Things look grim for the world’s top exporter, following the release of data showing orders for goods made in Europe’s biggest economy plunged eight percent in September from August. The Economy Ministry said it was the steepest fall since East and West Germany reunited to become one country in 1990.
The downturn, revealed a day after Chancellor Angela Merkel unveiled a multi-billion-euro stimulus programme to try and avoid the worst effects of a global slowdown, was much worse than expected.
The data were released as the European Central Bank, the Bank of England and the Swiss National Bank all slashed their main interest rates in a dramatic escalation of global efforts to stave off recession.
Orders from outside Germany, which accounts for a third of eurozone activity, slumped 11.4 percent while domestic orders fell 4.3 percent, with all sectors registering falls.
On a less volatile two-month comparison the decline was less dramatic, with orders in August and September off 1.4 percent compared to June and July.
“All in all, the fall in orders experienced since December 2007 is accelerating. As a result, prospects for industrial production remain gloomy for the coming months,” the Economy Ministry said.
“Now that large parts of the industrialised world have already slipped into recession and others are likely to follow, new orders for German products are falling accordingly,” UBS economist Martin Lueck said, calling the data “disastrous.”
Exports, which account for up half of Germany’s economic output, will fall 2.5 percent in 2009, which would be the worst performance since the recession of 1992-93, Lueck predicted.
The numbers are “another clear indication that the German economy is in a recession,” Commerzbank economist Simon Junker said.
The German economy shrank in the second quarter and GDP figures next Thursday are expected to confirm that output also fell in the July to September period, meaning the country is officially in recession.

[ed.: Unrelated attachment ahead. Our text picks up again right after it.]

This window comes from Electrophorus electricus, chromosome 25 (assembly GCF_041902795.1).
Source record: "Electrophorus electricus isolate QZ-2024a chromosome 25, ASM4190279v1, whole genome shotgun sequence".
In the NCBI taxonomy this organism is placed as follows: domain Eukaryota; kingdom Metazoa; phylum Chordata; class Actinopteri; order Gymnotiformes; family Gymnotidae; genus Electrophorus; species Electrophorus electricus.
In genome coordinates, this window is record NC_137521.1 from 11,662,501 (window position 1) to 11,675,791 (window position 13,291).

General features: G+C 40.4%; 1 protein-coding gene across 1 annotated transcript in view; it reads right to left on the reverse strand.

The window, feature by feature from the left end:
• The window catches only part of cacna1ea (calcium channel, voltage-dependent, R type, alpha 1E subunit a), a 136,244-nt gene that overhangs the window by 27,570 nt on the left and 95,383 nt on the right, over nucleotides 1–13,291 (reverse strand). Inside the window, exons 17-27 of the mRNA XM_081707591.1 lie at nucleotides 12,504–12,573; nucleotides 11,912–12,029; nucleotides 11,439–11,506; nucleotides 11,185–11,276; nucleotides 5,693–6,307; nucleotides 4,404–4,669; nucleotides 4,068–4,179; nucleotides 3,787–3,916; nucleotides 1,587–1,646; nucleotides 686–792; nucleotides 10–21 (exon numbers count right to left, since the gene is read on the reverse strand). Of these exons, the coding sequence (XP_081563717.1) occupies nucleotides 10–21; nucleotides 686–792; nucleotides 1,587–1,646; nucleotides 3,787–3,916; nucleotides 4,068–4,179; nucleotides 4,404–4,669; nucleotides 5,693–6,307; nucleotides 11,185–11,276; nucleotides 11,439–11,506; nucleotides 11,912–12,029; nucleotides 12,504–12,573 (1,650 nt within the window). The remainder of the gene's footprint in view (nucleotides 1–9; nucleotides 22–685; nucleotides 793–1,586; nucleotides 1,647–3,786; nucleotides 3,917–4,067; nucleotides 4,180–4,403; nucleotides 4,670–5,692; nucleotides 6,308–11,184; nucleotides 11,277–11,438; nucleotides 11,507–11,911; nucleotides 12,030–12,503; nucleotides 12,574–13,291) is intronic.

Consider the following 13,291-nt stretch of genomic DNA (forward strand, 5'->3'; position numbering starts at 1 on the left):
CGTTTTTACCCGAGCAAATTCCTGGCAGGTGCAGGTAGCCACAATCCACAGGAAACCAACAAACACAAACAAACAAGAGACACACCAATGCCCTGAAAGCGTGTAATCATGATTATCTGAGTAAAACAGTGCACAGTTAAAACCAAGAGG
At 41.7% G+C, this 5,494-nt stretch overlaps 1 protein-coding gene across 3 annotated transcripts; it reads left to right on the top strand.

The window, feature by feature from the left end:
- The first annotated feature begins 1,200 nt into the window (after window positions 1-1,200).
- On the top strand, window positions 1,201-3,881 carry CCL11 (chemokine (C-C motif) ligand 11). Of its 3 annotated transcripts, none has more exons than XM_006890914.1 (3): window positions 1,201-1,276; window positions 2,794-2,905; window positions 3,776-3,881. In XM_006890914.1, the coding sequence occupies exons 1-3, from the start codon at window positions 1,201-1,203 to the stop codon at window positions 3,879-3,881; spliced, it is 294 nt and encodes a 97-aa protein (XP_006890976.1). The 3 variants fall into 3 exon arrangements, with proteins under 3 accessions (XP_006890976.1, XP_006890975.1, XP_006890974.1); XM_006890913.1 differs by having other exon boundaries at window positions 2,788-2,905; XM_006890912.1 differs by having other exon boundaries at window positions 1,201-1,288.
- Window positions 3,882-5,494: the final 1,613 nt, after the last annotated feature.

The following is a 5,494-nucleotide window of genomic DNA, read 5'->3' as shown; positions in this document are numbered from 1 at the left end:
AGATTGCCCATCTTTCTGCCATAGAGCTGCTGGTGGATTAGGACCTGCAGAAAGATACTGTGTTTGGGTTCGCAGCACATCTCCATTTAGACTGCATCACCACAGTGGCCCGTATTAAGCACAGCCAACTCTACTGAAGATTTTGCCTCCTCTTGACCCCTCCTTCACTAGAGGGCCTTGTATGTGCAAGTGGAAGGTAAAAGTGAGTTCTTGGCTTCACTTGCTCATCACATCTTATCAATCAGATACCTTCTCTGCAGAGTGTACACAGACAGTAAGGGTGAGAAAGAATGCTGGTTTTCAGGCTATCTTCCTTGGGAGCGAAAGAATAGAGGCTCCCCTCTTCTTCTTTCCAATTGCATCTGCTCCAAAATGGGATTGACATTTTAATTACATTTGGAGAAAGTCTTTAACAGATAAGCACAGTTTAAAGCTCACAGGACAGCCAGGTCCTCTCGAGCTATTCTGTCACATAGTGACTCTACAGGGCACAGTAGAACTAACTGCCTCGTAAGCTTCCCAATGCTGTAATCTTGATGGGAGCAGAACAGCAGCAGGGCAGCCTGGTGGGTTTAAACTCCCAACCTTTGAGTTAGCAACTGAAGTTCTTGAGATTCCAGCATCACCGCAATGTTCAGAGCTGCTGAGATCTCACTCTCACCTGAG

But what Thursday’s numbers prove is that conditions are going to get a lot worse, and that Germany has been hit hard since the mid-September bankruptcy of US banking giant Lehman Brothers pushed the global financial system close to collapse, economists said.
German industry “is currently contracting at an unprecedented pace,” UBS’s Lueck said.
This is borne out by a string of recent highly downbeat assessments of conditions in the real economy from German companies, not just car giants like BMW and Daimler but also in other sectors. Sportswear firm Adidas on Thursday said that uncertainty was so high it could not give a forecast for 2009.
Berlin has slashed its 2009 growth forecast to just 0.2 percent, the slowest rate of growth since Germany last suffered a recession in 2003. Third-quarter growth figures are due to be published next Thursday.
Last Monday, Germany’s widely-watched Ifo sentiment indicator showed business confidence dropping in October to its lowest point in more than five years.
On Wednesday Merkel’s cabinet approved a raft of measures aimed at stimulating an extra €50 billion ($65 billion) in investment in 2009 and 2010 in what she called a “bridge” for the economy until activity picks up.
The €23 billion in stimulus measures were approved less than three weeks after Merkel’s government rushed through parliament a €480-billion ($620-billion) rescue package to save the country’s banks from collapse.
Merkel has stressed the stimulus measures are “targeted,” after Berlin was highly critical of proposals by French President Nicolas Sarkozy – whose country holds the current EU presidency – for Europe-wide state intervention on a massive scale.
But economists are sceptical that the stimulus measures are enough.